June 20, 2007
|A "creep" army masses against a player-made maze in Paul Preece's "Desktop Tower Defense."|
It has also brought in more than $12,000 in ad revenue and donations, he says, even though the hand-sketched game started as a hobby project with few costs.
The Best Defense
The tower-defense game genre3 doesn't involve "playing" in the most obvious sense; there are no button-mashing kills. Instead, the goal is to strategically build a military-defense infrastructure to thwart invaders.
The "Desktop TD" battlefield is, literally, Mr. Preece's home-office workstation -- stray pens and loose currency included. "It took me two evenings to get the mess right," says the 34-year-old resident of Basingstoke, U.K.
The player deploys a series of tower-shaped weapons to halt the advance of "creep" hordes across the messy domain. For each creep that completes its migration, the player loses a life. As a tower-defense general, players are confined to a budget and a limited arsenal. Killing creeps rewards players with more gold that can be spent on additional weapons and upgrades ranging from slow-shooting pellet guns to cannons that emit icy blasts.
|Players can select from five weapons while managing a limited budget.|
Placing the weapons is a point-and-click process. Creeps appear every half minute from the left and top sides of the screen simultaneously. As the game progresses, variations on the standard blob-like enemy appear: some spawn two smaller creeps when shot, others fly over or zip past defenses at high speed.
The "easy" level cuts the number of creeps in half and provides players a fat budget. On "expert," creeps can sustain more damage. At the highest levels, players are asked to survive 100 levels or oppressive time limits, among other tortures.
Choosing the right weapons and upgrades is important, but placing them is vital. Weapons also act as roadblocks, which divert the progress of the mindless creeps or lead them to their demise. There are myriad ways to play, but every successful strategy requires the construction of an elaborate, deadly maze.
"Desktop TD" is Mr. Preece's first game-design effort. He chose to write the game in Flash, which has little in common with the Visual Basic he uses at work. "Programming is programming," he says. "Flash is just one of these technologies that make games look good."
He thought Flash would be easy to learn after a friend in January released a tower-defense game called "Flash Element TD7." But making "Desktop" attractive was a challenge: "I'm not an artist and I can't do much with graphics," Mr. Preece says.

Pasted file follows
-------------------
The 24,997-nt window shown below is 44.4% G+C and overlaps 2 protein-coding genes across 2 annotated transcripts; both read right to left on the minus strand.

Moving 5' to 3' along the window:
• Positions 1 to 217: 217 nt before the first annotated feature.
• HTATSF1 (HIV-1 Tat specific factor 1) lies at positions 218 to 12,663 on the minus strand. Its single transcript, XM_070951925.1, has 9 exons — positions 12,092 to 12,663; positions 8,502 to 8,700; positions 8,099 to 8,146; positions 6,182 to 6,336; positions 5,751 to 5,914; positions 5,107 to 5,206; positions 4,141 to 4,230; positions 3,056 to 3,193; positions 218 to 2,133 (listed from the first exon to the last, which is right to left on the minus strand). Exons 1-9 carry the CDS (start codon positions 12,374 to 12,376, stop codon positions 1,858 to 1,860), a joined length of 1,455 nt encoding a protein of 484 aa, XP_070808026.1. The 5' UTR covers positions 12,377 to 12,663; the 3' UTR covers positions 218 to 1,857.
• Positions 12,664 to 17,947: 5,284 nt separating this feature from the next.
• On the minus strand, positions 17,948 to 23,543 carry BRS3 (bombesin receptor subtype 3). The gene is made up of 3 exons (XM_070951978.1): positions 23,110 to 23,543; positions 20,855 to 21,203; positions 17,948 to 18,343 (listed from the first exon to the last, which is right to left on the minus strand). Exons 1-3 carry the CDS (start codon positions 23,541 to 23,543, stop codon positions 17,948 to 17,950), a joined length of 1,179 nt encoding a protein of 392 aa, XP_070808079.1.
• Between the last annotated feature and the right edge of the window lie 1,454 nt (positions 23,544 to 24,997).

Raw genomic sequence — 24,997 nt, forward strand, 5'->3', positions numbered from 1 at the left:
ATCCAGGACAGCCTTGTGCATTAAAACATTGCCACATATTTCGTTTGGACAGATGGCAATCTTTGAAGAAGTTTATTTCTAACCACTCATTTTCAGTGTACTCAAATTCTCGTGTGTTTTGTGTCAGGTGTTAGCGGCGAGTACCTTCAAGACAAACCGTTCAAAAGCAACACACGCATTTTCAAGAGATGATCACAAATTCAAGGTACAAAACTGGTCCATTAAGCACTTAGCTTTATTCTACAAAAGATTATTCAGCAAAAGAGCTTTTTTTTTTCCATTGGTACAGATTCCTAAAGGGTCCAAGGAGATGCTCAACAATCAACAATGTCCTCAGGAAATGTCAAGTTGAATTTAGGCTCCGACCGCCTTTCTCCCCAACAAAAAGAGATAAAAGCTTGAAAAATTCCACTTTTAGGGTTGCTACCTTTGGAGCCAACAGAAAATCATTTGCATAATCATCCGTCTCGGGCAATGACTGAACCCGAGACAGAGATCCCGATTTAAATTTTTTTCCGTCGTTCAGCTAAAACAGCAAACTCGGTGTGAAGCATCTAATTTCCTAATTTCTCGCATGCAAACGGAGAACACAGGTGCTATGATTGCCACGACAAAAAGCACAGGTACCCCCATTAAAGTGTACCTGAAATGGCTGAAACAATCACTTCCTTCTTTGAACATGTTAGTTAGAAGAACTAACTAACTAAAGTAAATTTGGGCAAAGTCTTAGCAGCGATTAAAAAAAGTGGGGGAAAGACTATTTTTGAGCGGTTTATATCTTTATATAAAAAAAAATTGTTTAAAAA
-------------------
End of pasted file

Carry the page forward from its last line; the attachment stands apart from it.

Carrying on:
As an alternative to PC graphics, he scanned pencil drawings of creeps and towers, which ultimately gives "Desktop TD" its low-fidelity charm. HandDrawnGames.com, the name of Mr. Preece's Web site, is a nod to his artistic workaround.
A Social Study
Mr. Preece spread the word about "Desktop TD" using a social-Web-browsing tool called StumbleUpon8. From there, avid players took over the promotional duties, posting on Digg9 and game clearinghouses like I-Am-Bored.com10 and Kongregate.com11.
"Desktop Tower Defense Should Be Banned," tech blogger Michael Arrington wrote12 in mid-April on his popular blog, TechCrunch.
In April and May, "Desktop TD" was played more than 12 million times, Mr. Preece says, citing his own statistics. Over that stretch, he found as many as 4,000 people playing at the same time.
Finding gamers was the easy part. Keeping players connected to his Web site was Mr. Preece's real challenge. Flash games are famously easy to reproduce on outside Web sites, often without the game creator's permission. Mr. Preece's solution: include code that launches his Web site at the end of each game, no matter where it is hosted. Players are then given the option to post their final score.
As an added incentive, Mr. Preece made the scoreboard public13 to stoke competition. Co-workers and friends can also set up private group scoreboards14. "The scoreboard is one of the main reasons for the game's appeal," he thinks.
Players can launch a new game from the scoreboard, a sort of magnet that lures players back to his site. The strategy seems to be working: Even though "Desktop TD" has been reposted elsewhere, Mr. Preece estimates a large majority of "Desktop TD" games are played on his site. (He included coding in his game to help him track where completed games are launched.)
Mr. Preece has given up trying to own the top score, and avid competitors have long since surpassed his best score. He's focused on rolling out "Desktop TD" updates that keep obsessive players busy: new weapons, new challenges and, soon, a multiplayer version of the game.
But the biggest change has been in Mr. Preece's professional ambitions. What started out as a hobby bloomed into a career change. Earlier this month, Mr. Preece left his software job to become a self-employed game creator along with Dave Scott, the friend whose game first lured Mr. Preece into the field.
Write to Aaron Rutkoff at firstname.lastname@example.org
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